The Last Straw (Diary of a Wimpy Kid, #3)by Published 01 Jan 2009
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Let’s face it: Greg Heffley will never change his wimpy ways. Somebody just needs to explain that to Greg’s father. You see, Frank Heffley actually thinks he can get his son to toughen up, and he enlists Greg in organized sports and other "manly” endeavors. Of course, Greg is easily able to sidestep his father’s efforts to change him. But when Greg’s dad threatens to send him to military academy, Greg realizes he has to shape up . . . or get shipped out.
The Last Straw (Diary of a Wimpy Kid, #3) Reviews
If you've enjoyed Diary of a Wimpy Kid #1, you should definitely follow the series because it keeps getting hilarious with each installment.
Greg Heffley continues with his hilarious journal. It seems that he has now become accustomed to writing it, because there are no gripes about that in this book. Or maybe it is because he has much more serious things to worry about... like the school soccer team and military school.
Dad is determined to make a man out of Greg. Greg is quite happy to stay a wimp, playing with the latest video games and trying to impress the beautiful Holly Hills. However, being the kind of person he is, Greg finds it difficult to attack the problem outright. The only method open to him is subterfuge.
Two-thirds of the book recounts Greg's ineffectual attempts to get out of the soccer team and his equally ineffectual attempts to befriend Holly Hills. He uses Rowley quite shamelessly whenever he feels it would give him an advantage: however, Rowley almost always comes out on top without even trying! We cannot blame Greg for feeling that life is unfair to him.
Towards the last third, soccer moves to the backstage as military school moves into the limelight. Dad sees the wonders it has done for teenage troublemaker in the neighbourhood: if it can work so well on a hooligan, what will it not do for a good boy? Greg is in immediate danger of being sent to boot camp for his summer holidays. None of his stratagems, like joining the Boy Scouts, seems to have any effect in forestalling the inevitable...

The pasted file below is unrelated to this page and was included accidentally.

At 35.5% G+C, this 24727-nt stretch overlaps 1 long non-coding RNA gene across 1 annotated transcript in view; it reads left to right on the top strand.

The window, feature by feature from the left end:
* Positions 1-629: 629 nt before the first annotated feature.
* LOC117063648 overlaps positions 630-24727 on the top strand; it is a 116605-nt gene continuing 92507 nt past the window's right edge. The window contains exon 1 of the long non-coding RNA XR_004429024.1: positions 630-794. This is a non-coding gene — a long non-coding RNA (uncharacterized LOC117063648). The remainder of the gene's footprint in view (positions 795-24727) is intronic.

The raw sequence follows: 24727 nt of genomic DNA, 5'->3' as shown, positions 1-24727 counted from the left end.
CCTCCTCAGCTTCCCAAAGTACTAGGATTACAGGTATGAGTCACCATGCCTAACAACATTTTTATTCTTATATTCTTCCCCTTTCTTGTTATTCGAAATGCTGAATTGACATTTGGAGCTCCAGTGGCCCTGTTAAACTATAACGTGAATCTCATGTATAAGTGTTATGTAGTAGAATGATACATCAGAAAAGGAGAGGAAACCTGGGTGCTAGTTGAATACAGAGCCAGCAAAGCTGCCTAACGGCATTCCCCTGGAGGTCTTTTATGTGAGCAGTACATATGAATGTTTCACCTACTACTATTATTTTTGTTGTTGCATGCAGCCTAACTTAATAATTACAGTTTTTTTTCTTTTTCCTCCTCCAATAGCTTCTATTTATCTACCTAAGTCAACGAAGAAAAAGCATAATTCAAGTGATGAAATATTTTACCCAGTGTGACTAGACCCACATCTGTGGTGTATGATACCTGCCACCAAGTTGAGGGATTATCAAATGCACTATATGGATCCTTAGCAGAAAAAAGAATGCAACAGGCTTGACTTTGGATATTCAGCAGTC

However, fate takes a hand, and Greg escapes by a hair's breadth. How that happens is narrated in his own inimitable way by Jeff Kinney, and is the highlight of the book. It is guaranteed to leave you in stitches.
In this novel, we see Greg slowly forming a bond with his Dad, who we find is not very different from his son. It is quite possible that Greg will grow up to be just like his father. And for a change, the novel ends on a happy note, because Greg has run out of pages immediately after being befriended by the gorgeous Trista, the new girl in the neighbourhood. And we are also happy, because despite all his cowardly traits, Greg Heffley is a lovable kid.
As humorous and warm as the first two books: highly recommended.
Greg, the main character of this incredibly funny series, is a middle schooler whose universe revolves around him. He was quite selfish in the first two books. But that was nothing. Greg is reaching the pinnacle of selfishness in this book. He always has an idea how to benefit himself even if it hurts someone else inclusing his best friend or family members. But there still is karma in the world (Greg doesn't know about it).
This might be the funniest book in the series so far. Loved it!
I read this one, with my nine-year-old brother. He is such a big fan of the series and i always enjoy reading by his side.
This series is a highly entertaining collection of books that offer much laugh, but notably not much, educationally speaking.
That is not such a big deal, if you know exactly why you are reading a book. There are not all of them about inspiration and highly profound meanings. Some plain, simple fun is well needed too, and those books will provide just that.
Maybe if you give it some thought, though, you might come to the conclussion and form a more complex idea, that those books are a rough guide of what not to do if you are a boy that age.
Now that is highly pedagogic. So i had a good time reading it, i chuckled and rolled my eyes in the stupidity that still torments Greg and it was all ok..
THOUGHTS ABOUT THE BOOK
- I don't like his parents..
- The jovial plot is always a plus.
- My brother loved it.
- It was very enjoyable and fun, easy to read.
- I like the cartoon style so much.
The wimpy kid books never fail to make me laugh. Kinney has a great sense of comic timing in these books and the pictures really do make the story what it is.
What bothers me about these books is the main character's attitude and the way he treats others. I hope that kids see that the reason Greg gets himself into trouble all the time is because of his attitude. Instead of looking up to him, it's my hope that kids who read this book say, "Man, if Greg just treated people with a little more respect then maybe he wouldn't always get himself into these bad situations."
I've said it in other reviews of these books before, but I'll say it again: I don't think Greg's physique is wimpy; I think his character is.